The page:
Saturday, September 21, 2019

Drive to be self-sufficient never ends for most seniors

 

 

From earliest life, we struggle to assert our independence—to “do it ourselves”—and that desire and drive to be self-sufficient never ends. Since 1990, Life expectancy nearly doubled and the number of Americans age 65 and older has increased tenfold. The oldest old—people age 85 and older— constitute the fastest growing segment of the U.S. population. By 2050, this population—currently about 4 million people—could top 19-20 million. Living to 100 likely will become more commonplace. In 1950, only about 3,000 Americans were centenarians but by 2050, there could be nearly one million.

One’s level of debility shapes one’s level of dependence: Some elders may require assistance with only the most physically or mentally demanding task; while others will require help with daily activities such as cooking and driving; and others will need assistance with all activities of daily life, such as: bathing, dressing , toileting, nutrition and staying safe. The average unpaid family caregiver is 60 years old and female. One study found that on average, a worker who takes care of an older relative loses more than $660,000 in lost wages, pension benefits, and Social Security income.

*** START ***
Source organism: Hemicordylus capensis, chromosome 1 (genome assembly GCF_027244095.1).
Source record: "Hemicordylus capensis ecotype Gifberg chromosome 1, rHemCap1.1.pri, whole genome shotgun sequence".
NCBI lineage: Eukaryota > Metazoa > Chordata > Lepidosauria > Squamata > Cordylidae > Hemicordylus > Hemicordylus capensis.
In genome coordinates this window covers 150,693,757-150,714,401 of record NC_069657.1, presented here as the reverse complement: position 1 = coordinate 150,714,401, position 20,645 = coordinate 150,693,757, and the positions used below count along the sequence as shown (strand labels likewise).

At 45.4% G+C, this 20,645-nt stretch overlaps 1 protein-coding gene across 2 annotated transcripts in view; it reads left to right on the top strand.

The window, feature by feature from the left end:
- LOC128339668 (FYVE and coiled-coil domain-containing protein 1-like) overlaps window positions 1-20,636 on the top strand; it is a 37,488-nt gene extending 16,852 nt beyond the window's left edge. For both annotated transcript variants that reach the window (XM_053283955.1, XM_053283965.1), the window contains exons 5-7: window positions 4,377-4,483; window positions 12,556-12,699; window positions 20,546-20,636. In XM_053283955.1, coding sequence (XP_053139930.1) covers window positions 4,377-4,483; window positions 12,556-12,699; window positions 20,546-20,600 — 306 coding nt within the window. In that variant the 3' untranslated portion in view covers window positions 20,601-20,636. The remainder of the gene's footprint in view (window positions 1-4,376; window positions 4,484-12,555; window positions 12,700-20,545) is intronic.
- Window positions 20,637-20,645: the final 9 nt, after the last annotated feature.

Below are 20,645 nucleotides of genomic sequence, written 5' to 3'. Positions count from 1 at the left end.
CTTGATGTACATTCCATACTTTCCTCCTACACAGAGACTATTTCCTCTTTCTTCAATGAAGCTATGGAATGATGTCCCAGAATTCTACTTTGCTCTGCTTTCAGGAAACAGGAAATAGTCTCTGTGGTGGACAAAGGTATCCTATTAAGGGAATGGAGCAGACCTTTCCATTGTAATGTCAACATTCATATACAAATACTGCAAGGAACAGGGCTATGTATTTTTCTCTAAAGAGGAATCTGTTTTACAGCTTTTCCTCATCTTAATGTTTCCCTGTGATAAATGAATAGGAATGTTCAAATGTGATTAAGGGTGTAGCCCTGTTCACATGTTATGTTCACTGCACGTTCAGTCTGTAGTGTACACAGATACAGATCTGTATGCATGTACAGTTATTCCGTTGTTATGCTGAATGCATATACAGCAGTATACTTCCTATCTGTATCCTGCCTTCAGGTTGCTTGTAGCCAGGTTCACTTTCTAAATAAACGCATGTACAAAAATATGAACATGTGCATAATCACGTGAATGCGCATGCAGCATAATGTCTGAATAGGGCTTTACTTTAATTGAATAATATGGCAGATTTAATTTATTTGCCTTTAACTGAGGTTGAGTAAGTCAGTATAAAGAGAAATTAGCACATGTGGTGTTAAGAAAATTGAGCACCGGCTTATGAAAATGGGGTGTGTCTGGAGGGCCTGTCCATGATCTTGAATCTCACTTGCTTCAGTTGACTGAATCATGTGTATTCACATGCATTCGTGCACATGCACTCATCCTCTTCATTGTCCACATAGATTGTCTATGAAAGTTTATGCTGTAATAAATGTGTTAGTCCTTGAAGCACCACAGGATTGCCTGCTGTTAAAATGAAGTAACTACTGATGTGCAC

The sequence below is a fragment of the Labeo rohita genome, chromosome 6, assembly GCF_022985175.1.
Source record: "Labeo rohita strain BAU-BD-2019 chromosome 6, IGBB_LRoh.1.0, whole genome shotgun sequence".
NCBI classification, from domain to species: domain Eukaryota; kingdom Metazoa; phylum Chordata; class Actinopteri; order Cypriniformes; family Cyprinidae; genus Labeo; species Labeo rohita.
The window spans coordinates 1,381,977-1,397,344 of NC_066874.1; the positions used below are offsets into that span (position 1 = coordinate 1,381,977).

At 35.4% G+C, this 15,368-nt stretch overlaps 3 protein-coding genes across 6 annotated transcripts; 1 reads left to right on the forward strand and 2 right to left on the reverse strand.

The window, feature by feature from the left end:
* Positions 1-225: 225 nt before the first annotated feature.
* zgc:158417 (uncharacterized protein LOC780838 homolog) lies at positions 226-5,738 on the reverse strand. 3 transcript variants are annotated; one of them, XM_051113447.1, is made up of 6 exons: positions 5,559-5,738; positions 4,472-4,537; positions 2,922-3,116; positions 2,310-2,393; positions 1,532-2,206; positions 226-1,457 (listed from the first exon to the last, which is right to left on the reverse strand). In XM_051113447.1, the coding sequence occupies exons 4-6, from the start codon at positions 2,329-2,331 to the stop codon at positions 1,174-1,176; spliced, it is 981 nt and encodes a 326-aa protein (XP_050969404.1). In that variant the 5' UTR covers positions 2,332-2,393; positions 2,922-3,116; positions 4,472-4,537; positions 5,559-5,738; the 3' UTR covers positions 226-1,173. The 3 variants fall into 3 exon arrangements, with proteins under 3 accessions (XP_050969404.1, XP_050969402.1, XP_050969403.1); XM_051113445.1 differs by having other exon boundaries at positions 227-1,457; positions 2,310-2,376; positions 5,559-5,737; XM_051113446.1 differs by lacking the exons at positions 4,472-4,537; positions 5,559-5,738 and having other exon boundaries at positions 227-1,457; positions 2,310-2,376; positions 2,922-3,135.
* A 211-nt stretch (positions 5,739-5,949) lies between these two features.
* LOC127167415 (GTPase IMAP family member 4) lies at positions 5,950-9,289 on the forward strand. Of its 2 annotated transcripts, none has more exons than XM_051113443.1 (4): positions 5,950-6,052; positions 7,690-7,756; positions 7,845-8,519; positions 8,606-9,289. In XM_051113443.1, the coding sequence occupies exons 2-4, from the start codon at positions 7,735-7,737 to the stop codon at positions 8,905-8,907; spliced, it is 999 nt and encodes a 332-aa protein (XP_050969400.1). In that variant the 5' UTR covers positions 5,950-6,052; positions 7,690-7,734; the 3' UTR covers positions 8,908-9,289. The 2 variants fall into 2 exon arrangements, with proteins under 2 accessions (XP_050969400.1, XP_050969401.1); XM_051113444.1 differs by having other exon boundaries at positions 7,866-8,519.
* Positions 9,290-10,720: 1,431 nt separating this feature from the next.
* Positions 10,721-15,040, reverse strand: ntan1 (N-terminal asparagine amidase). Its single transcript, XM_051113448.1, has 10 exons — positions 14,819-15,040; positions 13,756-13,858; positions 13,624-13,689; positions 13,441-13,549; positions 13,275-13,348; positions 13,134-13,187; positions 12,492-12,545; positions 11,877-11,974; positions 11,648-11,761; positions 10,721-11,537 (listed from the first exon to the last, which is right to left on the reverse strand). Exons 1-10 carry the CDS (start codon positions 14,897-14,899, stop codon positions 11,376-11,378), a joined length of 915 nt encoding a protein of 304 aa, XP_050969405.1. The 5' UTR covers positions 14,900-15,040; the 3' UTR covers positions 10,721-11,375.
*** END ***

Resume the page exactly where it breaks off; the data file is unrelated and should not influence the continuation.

Our society has a quest not to be old. However, because our culture has put great emphasis on ageism, should we live long enough, we will ultimately most likely oppress ourselves—either we go out of our way to try and avoid the aging process, or we lose our self-esteem because we cannot bear to think of the selves that we are becoming. There is a lot of stereotyping and prejudice about aging in America.

In our society, which we learned from childhood, we attempt to distance ourselves from those we think are old from our own aging, which most often centers on our bodies. This distancing begins our exclusionary behavior and thus the height of the anti-aging industry and an increase in anti-aging products and plastic surgery.

As a baby boomer, I remember growing up with grandparents in our home and all of the rich history our family enjoyed. As kids, we looked up to our grandparents—they were wise, experienced and a very large piece of the fabric of our lives. Whether they walked us to the bus stop, played with us in the yard, or took care of us when our parents had to be away—it was a time that has long past, but never forgotten. My parents were raising five children while both working, but we were all responsible for each other. As our grandparents were part of the immediate family we cared for them when they needed us, too.

We would read, or help our grandparents with whatever we could until we no longer understand the diseases that were taking over their bodies. Not long after moving my grandmother to an institutional setting, did she lose her power to live; she died of natural causes at age 87. “Nanna” was a dynamic person with great charm and poise and, oh, what a cook! My mother’s father also lived with